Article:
A man for all seasons, Sam Shepard opens up about Patti Smith, his plays, his problems with alcohol and the role of love in American society in a recent interview with The Guardian.
A man for all seasons, Sam Shepard opens up about Patti Smith, his plays, his problems with alcohol and the role of love in American society in a recent interview with The Guardian. "Where do you even begin with Sam Shepard? With his Pulitzer prize? His Oscar nomination? The fact that he's routinely described as 'America's greatest living playwright?' Or if you're going to be superficial about it – and I am, just for a moment – maybe the place to start is with the image of him as the tall, taciturn test pilot, Chuck Yeager, the cowboy-ish character he played in The Right Stuff; a man whose life was spent exploring the outer edge of what is and isn't possible. But then I speak to Patti Smith on the phone and ask her what her impression was of Sam Shepard the first time she met him back in 1970 (shortly before they began an affair), and it's the first thing she says too: 'He was just everything that one could want. He was – still is – a very handsome man. And he had this animal magnetism. It was almost visceral. He was so high energy and had a real glint in his eyes. He was born for rock'n'roll.'"
It's a development that could one day lead to much better treatments for osteoporosis, joint damage, and bone fractures.
- Scientists have isolated skeletal stem cells in adult and fetal bones for the first time.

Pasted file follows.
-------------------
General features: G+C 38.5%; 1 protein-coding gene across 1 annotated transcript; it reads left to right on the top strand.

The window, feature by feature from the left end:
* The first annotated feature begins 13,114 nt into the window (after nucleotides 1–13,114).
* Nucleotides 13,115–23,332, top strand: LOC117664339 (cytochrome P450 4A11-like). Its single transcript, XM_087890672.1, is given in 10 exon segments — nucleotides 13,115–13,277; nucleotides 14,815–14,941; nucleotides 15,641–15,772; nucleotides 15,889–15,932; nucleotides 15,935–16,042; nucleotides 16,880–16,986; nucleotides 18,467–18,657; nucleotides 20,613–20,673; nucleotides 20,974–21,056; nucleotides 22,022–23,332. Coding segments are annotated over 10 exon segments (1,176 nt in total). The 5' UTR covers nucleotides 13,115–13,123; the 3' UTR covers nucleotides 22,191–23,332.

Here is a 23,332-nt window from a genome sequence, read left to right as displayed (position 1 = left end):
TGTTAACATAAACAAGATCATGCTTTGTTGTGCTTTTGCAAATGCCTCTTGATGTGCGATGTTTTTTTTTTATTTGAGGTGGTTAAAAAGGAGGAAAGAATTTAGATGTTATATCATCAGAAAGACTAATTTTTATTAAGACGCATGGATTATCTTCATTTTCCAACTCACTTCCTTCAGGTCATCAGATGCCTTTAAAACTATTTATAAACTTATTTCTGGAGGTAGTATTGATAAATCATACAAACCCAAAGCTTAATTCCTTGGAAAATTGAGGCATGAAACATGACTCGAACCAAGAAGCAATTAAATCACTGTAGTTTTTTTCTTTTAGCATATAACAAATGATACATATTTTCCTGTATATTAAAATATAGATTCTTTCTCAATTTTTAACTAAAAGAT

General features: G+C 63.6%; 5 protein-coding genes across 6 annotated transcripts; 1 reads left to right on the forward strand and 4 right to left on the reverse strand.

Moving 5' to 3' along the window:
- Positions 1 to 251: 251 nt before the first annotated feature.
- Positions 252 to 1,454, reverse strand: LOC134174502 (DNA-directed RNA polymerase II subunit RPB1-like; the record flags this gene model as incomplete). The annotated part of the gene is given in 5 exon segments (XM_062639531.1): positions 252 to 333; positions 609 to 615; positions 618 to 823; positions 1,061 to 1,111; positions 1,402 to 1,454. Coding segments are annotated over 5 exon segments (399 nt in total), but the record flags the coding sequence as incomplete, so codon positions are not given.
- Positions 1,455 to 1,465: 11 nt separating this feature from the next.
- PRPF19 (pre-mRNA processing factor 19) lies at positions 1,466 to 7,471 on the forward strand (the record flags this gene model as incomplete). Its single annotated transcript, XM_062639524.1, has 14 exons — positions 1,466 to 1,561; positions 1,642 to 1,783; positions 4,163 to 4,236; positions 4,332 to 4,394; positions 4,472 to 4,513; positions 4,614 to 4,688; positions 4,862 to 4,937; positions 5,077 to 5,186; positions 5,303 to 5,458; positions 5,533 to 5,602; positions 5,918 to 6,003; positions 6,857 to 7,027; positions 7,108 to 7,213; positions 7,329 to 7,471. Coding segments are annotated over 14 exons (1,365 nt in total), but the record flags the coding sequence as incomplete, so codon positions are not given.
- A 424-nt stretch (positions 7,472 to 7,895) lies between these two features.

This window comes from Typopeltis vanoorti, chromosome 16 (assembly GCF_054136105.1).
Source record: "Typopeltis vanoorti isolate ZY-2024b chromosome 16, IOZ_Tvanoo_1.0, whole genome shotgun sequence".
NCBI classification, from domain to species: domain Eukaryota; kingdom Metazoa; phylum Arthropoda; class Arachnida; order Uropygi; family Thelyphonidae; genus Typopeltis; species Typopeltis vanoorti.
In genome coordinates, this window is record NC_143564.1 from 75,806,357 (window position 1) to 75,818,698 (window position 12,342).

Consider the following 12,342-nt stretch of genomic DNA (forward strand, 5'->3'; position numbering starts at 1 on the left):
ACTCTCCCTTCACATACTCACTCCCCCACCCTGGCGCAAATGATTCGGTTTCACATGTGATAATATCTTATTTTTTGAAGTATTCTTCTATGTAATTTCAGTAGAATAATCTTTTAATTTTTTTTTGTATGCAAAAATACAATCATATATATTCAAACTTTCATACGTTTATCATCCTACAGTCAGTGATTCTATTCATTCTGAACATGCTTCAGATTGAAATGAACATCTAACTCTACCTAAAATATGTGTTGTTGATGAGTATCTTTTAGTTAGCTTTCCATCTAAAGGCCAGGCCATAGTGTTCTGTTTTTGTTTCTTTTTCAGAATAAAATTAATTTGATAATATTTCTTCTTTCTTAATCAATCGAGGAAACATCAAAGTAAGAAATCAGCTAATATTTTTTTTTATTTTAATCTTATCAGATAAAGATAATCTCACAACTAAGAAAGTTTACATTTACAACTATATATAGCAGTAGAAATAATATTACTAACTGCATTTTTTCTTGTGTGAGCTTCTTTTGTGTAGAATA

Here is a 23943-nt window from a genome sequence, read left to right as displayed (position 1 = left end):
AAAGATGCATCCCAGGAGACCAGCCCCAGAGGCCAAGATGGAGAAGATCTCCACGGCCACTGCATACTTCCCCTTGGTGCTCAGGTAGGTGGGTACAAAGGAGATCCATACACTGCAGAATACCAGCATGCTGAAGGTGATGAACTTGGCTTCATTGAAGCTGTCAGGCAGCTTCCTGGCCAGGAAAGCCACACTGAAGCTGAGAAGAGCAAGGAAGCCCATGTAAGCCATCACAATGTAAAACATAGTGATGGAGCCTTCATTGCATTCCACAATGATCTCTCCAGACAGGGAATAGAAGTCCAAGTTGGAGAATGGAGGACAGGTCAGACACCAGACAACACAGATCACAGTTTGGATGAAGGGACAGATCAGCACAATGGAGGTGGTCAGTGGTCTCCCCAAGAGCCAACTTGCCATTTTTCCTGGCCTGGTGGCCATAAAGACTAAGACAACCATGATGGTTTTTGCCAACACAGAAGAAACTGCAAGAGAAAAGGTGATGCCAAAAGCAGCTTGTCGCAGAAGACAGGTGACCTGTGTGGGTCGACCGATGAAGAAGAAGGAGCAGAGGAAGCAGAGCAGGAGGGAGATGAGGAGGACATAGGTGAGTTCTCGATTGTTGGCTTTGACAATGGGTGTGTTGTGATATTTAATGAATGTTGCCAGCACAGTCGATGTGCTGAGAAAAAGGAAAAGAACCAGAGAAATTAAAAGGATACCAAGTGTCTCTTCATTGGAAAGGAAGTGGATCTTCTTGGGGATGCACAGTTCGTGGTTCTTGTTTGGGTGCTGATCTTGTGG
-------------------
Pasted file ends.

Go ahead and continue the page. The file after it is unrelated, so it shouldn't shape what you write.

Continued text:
- These cells could one day help treat damaged bone and cartilage.
- The team was able to grow skeletal stem cells from cells found within liposuctioned fat.
Gut bacteria play an important role in how you feel and think and how well your body fights off disease. New research shows that exercise can give your gut bacteria a boost.
- Two studies from the University of Illinois show that gut bacteria can be changed by exercise alone.
- Our understanding of how gut bacteria impacts our overall health is an emerging field, and this research sheds light on the many different ways exercise affects your body.
- Exercising to improve your gut bacteria will prevent diseases and encourage brain health.
A groundbreaking new study shows that octopuses seemed to exhibit uncharacteristically social behavior when given MDMA, the psychedelic drug commonly known as ecstasy.
- Octopuses, like humans, have genes that seem to code for serotonin transporters.
- Scientists gave MDMA to octopuses to see whether those genes translated into a binding site for serotonin, which regulates emotions and behavior in humans
- Octopuses, which are typically asocial creatures, seem to get friendlier while on MDMA, suggesting humans have more in common with the strange invertebrates than previously thought
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